Richard, I know perfectly well what is physics and what is not. Bell's theorem is physics and absolute determinism is not. That is exactly why this article must not say or imply that experimental verification of Bell's theorem would provide evidence against absolute determinism. So long as this article cannot be understood to support that fallacy then I am happy. The easiest way of doing this that I can see is to simply state the facts (that verification of Bell's theorem would not provide evidence against absolute determinism), exactly as Bell did. As a physicist, I, like Bell, am neither supporting nor opposing absolute determinism, because it is outside the scope of physics. Your views on absolute determinism, like mine, are irrelevant to this article. Martin Hogbin (talk) 15:32, 6 January 2014 (UTC)
Bell ridiculed absolute determinism. He did not "support it". Good, so please can we make this point clear also in the article? That option 3 is not an option for physics; options 1 and 2 are. Richard Gill (talk) 08:20, 7 January 2014 (UTC)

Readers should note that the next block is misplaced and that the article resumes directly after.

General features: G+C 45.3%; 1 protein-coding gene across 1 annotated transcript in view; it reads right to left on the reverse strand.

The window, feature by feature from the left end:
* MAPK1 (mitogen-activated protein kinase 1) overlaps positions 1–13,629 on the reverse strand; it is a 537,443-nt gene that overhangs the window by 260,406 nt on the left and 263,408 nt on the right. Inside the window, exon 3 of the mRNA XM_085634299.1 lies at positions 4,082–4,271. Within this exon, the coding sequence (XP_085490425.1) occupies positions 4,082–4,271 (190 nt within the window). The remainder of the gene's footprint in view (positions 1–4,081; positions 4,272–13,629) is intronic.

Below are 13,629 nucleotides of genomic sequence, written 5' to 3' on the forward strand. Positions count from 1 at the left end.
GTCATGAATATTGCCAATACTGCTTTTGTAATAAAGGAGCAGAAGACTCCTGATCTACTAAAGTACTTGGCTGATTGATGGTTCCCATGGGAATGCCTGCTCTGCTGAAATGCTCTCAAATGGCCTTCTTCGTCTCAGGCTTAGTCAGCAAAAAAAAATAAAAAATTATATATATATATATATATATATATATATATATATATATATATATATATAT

You are going too far Richard. I have never said that Bell supported AD but neither did he ridicule it. He merely mentioned it as a possible way to avoid the spooky action at a distance. That is all I want to do here. Is my new wording better in your opinion?
I do not understand what you mean when you say AD is not an option for physics. It is independent of physics. It is a philosophical stance that is neither for nor against physics. I completely agree that AD cannot be used as a tool for the advancement of physics; it is not a concept that is in any way helpful to physics, but it is not against physics. Martin Hogbin (talk) 10:37, 7 January 2014 (UTC)
Let me also say that I am quite happy to restore the original wording and mention AD elsewhere in the article if you prefer. Martin Hogbin (talk) 17:51, 7 January 2014 (UTC)

As a result of a discussion with Martin on my talk page I came to such proposal:

I could support (in the article) a disclaimer like this:
Bell theorem deals with classes of physical models rather than a single model; but it does not mean crossing the boundary between physical models of the nature and the nature itself. Philosophical problems concerning relations between the nature itself and its scientific models are a separate matter, not related to Bell theorem and therefore not touched in this article.

Martin's reaction:

The language you use in your disclaimer is too complex to address the disinformation in the intentionally unreliable sources that you have found. We need to say something simple. It need not be long but it needs to make clear to the layman that what your unreliable sources say is nonsense. It may not be physics but it is an important piece of information for the general public.